Now that's a coffee - taken at a Canmore, AB coffeehouse last summer

This is cross-posted from my other blog, FibroDAZE, originally written March, 2010 and entitled “Black Coffee and Other Abominations.”

The Fat Nutritionist is a blog I read. Her tag line is “eating normally is the new black.” I am so down with that. Death to Diets I say! Anyways, her post “Get Out of Jail Free Cards” talks about “largely irrelevant” food labeling. It began with a treatise on coffee and “Canadian style wussy coffee”; that is coffee with cream and sugar. There was a brief introduction which contained a very funny line:

black coffee is an abomination unto the Lord and shall not defile this house

After I finished laughing, made an appropriate comment on her blog about how much we in this house agree with that statement, I started thinking. What other food and/or beverage items are, in our household, “an abomination unto the Lord and shall not defile this house?” I came up with the following list. Note: there’s a bit of a legend:

* = husband’s abominations

***  = my abominations
(no *’s at all means we both agree that these items shall never, ever defile our house.)

List of Foods – Not Exhaustive, although I’m a bit tired after typing now.

  • Offal
  • Head cheese
  • Coffee whitener
  • ***Processed cheese in a jar — my husband says it “adds personality.” I say it’s one step from being plastic.
  • Anything with the word “bean” attached to it [i.e. green beans, lima beans, kidney beans, et al.], with the exception of “coffee bean”
  • Brussel Sprouts
  • Octopus
  • Squid
  • Pork Sausage (possible exception: Mennonite Sausage. Good Mennonite Sausage that is)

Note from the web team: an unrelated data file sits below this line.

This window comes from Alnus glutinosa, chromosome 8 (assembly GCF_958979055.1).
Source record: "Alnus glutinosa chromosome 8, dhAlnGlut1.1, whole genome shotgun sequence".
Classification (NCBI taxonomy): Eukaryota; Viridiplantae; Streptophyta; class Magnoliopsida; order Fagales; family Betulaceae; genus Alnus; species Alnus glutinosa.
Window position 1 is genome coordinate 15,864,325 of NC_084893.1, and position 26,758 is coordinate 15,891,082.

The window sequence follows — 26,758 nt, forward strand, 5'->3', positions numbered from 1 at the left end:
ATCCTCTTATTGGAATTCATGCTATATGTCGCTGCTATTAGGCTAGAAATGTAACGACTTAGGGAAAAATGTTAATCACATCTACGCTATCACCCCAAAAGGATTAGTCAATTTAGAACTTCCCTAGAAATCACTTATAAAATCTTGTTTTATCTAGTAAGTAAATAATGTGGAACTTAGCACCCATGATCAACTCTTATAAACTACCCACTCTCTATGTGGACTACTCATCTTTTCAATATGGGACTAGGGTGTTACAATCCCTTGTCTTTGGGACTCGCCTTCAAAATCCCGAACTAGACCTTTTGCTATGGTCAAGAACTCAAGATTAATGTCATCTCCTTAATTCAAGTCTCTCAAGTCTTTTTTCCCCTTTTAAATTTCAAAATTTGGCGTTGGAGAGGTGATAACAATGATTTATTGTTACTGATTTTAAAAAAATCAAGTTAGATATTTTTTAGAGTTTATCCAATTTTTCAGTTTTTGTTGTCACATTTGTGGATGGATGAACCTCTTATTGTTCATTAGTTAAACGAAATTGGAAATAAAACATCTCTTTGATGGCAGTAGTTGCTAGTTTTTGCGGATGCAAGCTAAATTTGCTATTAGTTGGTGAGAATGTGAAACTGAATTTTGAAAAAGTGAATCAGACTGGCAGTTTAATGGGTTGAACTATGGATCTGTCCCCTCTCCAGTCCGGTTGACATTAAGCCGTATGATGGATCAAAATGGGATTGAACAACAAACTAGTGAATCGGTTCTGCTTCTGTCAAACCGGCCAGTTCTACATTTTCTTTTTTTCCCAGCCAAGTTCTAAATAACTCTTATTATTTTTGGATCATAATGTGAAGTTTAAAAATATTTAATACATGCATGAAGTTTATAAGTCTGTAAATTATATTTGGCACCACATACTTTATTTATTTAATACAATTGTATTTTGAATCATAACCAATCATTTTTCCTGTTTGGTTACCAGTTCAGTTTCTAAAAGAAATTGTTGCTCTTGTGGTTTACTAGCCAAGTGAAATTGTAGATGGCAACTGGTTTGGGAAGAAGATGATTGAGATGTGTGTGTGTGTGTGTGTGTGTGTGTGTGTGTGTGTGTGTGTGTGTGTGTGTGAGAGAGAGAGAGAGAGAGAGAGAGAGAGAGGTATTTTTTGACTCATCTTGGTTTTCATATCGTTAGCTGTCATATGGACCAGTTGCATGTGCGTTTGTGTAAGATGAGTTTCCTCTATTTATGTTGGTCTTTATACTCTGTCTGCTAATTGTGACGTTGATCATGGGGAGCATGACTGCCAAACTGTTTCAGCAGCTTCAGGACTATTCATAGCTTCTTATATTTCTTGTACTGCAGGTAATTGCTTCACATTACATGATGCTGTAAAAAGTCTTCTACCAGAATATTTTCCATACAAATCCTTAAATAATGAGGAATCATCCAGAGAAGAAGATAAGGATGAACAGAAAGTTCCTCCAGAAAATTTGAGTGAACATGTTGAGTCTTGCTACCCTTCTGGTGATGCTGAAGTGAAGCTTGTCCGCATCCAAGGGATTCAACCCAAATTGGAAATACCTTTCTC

• *Chickpeas
  • *Sweet Potatoes
  • *Squash of any type
  • Fruitcake
  • Traditional Christmas Pudding – We do however enjoy this Christmas pudding: and stock up every year when they come out to our craft fair.
  • ***Raw tomatoes
  • *Porridge
  • *Cottage Cheese (exception: Lasagna)
  • Caviar/Tapioca – eerily similar, visually, don’t you think?
  • *Asparagus
  • Anything with the word “blood” in it i.e. blood pudding, blood sausage.
  • *Pumpkin Pie — Last year my sister in law generously made had the nerve to serve apple and cherry pies at her Christmas dinner.  It’s one of the very few times of the year I can eat pumpkin pie so I was a tad miffed.  (I know, I know, there are people starving in Africa, this is hardly a blip on the radar.)

Holiday Eating Tips

Decorated evergreen outside our home

This was sent to me in an email:

1. Avoid carrot sticks. Anyone who puts carrots on a holiday buffet table knows nothing of the Holiday spirit. In fact, if you see carrots, leave immediately. Go next door, where they’re serving rum balls.

2. Drink as much eggnog as you can. And quickly. It’s rare… You cannot find it any other time of year but now. So drink up! Who cares that it has 10,000 calories in every sip? It’s not as if you’re going to turn into an eggnog-alcoholic or something. It’s a treat. Enjoy it. Have one for me. Have two. It’s later than you think. It’s Christmas!